Last week a joint statement to the UN Human Rights Council by international and national NGOs urging such action by States coincided with an unprecedented joint initiative by 12 UN agencies calling on governments around the world to take action to end violence and discrimination against LGBTI people. The statement from UN agencies represents a landmark collaboration and expression of commitment across the institutional diversity of the United Nations. The joint initiative by the UN agencies is a powerful call for States to take action to fulfil their duty to protect LGBTI persons, and those advocating for them.
States have a duty to promote and protect all human rights and fundamental freedoms. States should repeal restrictive laws which are incompatible with international human rights standards, including anti-cross-dressing legislation in Malaysia and legislation criminalising homosexuality in Uganda, and enact legislation to promote and protect equal rights for LGBTI persons and organisations and to ensure respect for their rights to freedom of expression, association and assembly.
Governments must also take steps to curb violence and protect individuals from discrimination. This should include measures to improve the investigation and reporting of hate crimes, torture and ill-treatment, to prohibit discrimination, and to review and repeal all laws used to arrest, punish or discriminate against people on the basis of their sexual orientation, gender identity or gender expression, just to name a few. All too frequently, authorities fail to properly investigate crimes such as those against Nisha, even if victims have the confidence to make a complaint. As the statement by the UN agencies makes clear, this leads to widespread impunity and lack of justice, remedies and support for victims.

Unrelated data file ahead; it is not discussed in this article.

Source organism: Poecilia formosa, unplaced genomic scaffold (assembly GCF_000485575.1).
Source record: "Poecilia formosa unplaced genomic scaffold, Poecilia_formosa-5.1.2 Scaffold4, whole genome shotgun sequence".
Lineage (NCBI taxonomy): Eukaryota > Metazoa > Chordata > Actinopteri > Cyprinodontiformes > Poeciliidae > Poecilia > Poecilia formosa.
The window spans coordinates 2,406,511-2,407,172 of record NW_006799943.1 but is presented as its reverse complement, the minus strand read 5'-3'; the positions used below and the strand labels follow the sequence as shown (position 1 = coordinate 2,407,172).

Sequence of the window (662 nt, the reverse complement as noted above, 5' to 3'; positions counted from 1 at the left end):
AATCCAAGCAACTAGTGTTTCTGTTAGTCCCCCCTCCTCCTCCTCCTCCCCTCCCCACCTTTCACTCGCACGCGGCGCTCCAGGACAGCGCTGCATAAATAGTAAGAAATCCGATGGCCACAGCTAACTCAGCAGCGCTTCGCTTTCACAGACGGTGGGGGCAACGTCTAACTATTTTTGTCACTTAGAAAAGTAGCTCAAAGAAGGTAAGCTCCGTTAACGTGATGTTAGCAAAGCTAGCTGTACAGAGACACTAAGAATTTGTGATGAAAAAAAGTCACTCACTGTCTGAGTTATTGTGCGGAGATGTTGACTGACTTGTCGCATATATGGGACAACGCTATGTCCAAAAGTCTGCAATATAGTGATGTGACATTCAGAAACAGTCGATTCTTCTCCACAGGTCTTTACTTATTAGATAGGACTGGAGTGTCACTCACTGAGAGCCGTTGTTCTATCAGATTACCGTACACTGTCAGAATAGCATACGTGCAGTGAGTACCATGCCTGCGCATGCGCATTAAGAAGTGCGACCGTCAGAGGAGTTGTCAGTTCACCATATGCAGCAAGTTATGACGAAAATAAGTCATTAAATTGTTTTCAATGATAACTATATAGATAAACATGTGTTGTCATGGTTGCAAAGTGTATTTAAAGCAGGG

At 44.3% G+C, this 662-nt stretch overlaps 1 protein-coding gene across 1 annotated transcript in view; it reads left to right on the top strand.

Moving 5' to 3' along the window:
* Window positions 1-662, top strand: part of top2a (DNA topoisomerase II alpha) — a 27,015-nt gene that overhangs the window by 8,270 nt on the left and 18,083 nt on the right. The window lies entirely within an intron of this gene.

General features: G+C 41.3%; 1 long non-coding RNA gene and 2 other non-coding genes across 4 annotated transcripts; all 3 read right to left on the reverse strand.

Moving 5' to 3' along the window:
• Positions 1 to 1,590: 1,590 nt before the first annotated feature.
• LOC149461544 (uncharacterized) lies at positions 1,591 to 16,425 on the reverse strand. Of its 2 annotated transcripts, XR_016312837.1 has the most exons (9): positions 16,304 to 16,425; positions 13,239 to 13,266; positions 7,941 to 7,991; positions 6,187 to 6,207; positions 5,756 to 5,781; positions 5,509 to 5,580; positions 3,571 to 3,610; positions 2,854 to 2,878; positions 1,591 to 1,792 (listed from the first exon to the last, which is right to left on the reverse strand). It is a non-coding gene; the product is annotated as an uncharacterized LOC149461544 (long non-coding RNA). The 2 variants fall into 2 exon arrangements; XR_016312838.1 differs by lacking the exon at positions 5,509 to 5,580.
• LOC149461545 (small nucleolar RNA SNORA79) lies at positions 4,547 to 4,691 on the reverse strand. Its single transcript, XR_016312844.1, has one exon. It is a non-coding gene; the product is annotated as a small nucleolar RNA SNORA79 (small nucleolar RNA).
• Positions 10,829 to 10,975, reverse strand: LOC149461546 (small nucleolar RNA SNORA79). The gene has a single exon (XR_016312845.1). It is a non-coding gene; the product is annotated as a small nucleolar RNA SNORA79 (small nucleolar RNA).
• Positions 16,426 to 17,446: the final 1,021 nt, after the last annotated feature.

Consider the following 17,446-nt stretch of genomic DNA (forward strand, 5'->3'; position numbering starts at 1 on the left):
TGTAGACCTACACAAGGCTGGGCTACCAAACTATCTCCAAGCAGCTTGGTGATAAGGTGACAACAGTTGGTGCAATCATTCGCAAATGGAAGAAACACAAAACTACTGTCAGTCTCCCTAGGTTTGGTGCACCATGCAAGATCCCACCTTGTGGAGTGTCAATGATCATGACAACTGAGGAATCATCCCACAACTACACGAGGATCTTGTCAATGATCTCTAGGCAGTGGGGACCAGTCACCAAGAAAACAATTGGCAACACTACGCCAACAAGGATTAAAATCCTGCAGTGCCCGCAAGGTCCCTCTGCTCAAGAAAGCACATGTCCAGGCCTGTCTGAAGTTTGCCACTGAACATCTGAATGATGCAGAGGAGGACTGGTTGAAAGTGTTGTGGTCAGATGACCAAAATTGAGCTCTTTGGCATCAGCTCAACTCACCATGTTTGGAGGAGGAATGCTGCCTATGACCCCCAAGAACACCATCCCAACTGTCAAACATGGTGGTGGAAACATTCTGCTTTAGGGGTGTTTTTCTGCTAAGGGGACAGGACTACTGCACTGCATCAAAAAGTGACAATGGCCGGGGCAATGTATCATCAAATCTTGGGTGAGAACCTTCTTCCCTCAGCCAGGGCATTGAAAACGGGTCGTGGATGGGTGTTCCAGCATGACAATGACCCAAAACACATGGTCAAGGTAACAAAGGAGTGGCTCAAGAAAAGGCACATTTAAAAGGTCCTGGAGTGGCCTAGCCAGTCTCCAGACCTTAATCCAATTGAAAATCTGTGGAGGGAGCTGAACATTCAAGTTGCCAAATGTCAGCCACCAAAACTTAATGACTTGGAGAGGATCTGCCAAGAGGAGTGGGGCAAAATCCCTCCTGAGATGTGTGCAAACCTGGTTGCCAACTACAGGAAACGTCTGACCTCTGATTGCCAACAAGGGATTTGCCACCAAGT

However, we can take heart from the positive progress in many parts of the world. In Australia there has been legislation introduced to a number of states to erase or ‘expunge’ historic convictions for consensual homosexual conduct. Recently in Ireland reforms have ensured that transgender people have access to birth certificates on the basis of their own declaration rather than requiring stigmatising and invasive medical procedures. Improved responses to LGBTI hate crime, including training of law enforcement officials and specific specialist taskforces or prosecuting teams dedicated to tackling bias-motivated violence have been introduced in countries such as in Spain, Honduras and South Africa.